I wanted to put in my own two cents about Gordon's topic of the other day— photographic legacies—before we leave the idea behind.
A. D. Coleman uses two particular words with respect to photography that I think are illuminating. They're both scholarly-sounding words, and I think Allen uses them in ways that he has refined somewhat beyond their dictionary definitions. The words are "reify" and "redact."
"Reify" means to make real. This is of course an important word for artists, since artists are all the time getting ideas. An artistic project can actually have a rich life and and an elaborate structure in your head without being anything more than a notion; but until you "make it real," it's unlikely that anyone else is going to be able to get much out of it. Also, of course, the process of reifying any idea usually changes the idea, which is the fodder for so much of what goes on in art schools, not to mention what happens when you go out with a camera.
You might have the idea that you want to photograph the logging industry, or make a series of pictures that are all blue, or whatever else you might think of, but to be art the idea has to be made real by being put into some transmittable form.
"Redact" is a word the meaning of which, unless I misread him, Allen has extended somewhat. Strictly, it means to edit a text for publication. More generally, it can be thought of as putting any kind of creative project into final form.
Redaction is the reason why so many successful artists prefer to work toward some sort of culmination with any given body of work. For some it's to publish the work as a book, for others it's to have a show. There's no standard form for fully redacted work, of course; the concept simply implies that the work is wholly and completely reified to the limits of the artist's intentions, abilities, or resources.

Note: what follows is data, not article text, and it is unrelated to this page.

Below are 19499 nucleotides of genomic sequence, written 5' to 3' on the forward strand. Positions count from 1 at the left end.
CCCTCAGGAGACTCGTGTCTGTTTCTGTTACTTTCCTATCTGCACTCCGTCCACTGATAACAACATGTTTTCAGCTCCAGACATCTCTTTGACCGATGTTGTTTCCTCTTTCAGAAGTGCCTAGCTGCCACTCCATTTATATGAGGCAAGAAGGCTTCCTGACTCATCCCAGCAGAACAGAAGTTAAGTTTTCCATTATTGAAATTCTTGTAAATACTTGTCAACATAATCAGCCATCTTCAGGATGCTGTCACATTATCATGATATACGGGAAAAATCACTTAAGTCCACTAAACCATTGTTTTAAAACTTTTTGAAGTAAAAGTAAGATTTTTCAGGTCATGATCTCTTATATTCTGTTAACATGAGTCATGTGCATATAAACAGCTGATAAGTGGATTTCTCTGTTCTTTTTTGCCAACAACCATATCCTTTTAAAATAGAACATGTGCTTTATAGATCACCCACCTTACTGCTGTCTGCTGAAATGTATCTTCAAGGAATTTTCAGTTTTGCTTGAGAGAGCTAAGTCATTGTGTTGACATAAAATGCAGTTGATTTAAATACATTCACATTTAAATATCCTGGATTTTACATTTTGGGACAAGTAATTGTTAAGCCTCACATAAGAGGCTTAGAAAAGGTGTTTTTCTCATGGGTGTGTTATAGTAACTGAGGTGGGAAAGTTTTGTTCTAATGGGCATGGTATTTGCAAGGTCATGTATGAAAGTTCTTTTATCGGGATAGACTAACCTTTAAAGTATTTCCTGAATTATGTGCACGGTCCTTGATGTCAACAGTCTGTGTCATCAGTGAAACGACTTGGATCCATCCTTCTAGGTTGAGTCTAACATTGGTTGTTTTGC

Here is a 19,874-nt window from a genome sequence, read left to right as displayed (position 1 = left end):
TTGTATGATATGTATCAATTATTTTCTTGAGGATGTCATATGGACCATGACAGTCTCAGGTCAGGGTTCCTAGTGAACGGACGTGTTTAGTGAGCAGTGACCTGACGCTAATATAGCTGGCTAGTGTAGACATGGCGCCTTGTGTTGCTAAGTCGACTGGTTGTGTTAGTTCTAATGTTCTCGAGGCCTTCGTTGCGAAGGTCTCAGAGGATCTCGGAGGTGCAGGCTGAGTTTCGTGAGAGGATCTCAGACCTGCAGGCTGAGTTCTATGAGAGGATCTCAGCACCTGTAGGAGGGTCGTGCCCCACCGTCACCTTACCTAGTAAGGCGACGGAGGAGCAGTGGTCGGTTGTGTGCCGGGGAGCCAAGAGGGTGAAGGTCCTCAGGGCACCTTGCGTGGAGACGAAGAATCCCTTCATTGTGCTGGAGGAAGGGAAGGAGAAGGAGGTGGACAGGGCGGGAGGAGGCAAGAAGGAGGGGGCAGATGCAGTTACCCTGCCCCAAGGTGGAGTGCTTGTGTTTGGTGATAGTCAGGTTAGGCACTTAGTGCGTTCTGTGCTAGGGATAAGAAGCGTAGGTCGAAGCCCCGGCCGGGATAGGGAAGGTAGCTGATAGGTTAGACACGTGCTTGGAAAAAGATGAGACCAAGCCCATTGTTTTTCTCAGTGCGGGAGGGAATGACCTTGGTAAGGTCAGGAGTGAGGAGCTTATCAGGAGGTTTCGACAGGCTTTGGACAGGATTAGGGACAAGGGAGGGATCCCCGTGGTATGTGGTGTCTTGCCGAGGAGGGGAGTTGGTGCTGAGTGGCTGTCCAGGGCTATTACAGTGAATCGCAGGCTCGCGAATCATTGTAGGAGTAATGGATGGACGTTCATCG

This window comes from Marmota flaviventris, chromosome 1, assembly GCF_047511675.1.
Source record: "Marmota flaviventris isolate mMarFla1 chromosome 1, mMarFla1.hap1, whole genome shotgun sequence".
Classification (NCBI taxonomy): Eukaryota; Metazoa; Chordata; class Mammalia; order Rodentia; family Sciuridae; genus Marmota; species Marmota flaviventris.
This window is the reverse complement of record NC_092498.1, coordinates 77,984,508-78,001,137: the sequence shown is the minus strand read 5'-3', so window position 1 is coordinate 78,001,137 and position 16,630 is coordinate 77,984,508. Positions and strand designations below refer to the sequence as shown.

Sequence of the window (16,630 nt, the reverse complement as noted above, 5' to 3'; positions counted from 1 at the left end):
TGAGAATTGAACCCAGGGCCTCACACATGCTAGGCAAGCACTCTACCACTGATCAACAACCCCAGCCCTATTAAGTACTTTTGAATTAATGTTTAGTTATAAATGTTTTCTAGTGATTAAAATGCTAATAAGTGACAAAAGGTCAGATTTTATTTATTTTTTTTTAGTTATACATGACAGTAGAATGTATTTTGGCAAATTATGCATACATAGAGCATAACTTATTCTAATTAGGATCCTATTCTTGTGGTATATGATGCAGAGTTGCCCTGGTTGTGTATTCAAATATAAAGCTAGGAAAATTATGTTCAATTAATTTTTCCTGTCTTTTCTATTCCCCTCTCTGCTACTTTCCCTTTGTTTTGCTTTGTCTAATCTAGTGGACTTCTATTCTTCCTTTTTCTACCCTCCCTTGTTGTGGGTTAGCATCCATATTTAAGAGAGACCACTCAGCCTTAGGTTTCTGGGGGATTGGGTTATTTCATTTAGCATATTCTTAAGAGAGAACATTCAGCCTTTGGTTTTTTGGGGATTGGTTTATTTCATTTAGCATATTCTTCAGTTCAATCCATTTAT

Redaction, I think, is what really "separates the men from the boys," if the women reading this will forgive the expression. Most of us don't even edit our work, much less redact it into some coherent final form. Redaction, as those of you who have done it even once will be well aware, is very hard work. It requires that edits be hard, sequences be set in stone, final prints be made and matted, and the work be submitted to judgment with no excuses. For some it's even threatening work, requiring a certain kind of courage, since to finish something is to close it off to future improvements either actual or imagined.
The redaction project that is most common among photographers is the portfolio. (As you read this, ask yourself: do you have a portfolio that you could present without a single excuse or elaboration as being representative of what you've done as a photographer?) A custom book is also a great project, or even the humble "photo album." A fine print framed and hung can reify and redact a single picture.
Redaction is anyone's best shot at a legacy of any sort—whether it's to be worldwide fame in times to come or a considerate heirloom for the great-grandkids. The better the print, the less likely someone will be to throw it away. The more complete and finished the project, the easier other people find it to understand and appreciate, and the more likely they are to value and preserve it. It can be anything; but whatever it is, finish it. It will help it to endure.
Whatever form it takes, redaction is really the key to accomplishment, as well as to a "legacy."
Featured Comment by Gordon Lewis: Thanks, Mike. Reify and redact: "Make it real and present a clear statement." The redaction part is precisely the issue I'm struggling with. As usual, you expressed it better than I ever could. [I might take issue with that.... —MJ] The only thing I would add is that if one has the right attitude and approach, this struggle can be energizing and illuminating, for the photographer as well as the viewer. Conversely, I'm convinced that an inability to redact indicts an inability to make sense of one's life. And it's not just deciding what to say—it's having the courage to say it. If you never complete it, you never risk criticism. On the other hand, you also eliminate the possibility of praise and acceptance. To this extent, no legacy is simply given to you: You have to claim it.
UPDATE: I heard from A.D. Coleman after this post appeared. Firstly, he wanted to share credit for his refinement of the word "redaction" with the late photographer, teacher, and theorist M. Richard Kirstel. Further, of his usage of the word, he says he would "probably object to anyone reducing it down to a sentence or so of paraphrase," and refers interested readers to his essay "On Redaction: Heaps and Wholes, or, Who Empties the Circular File?" in his book Depth of Field (University of New Mexico Press, 1998 [OoP]).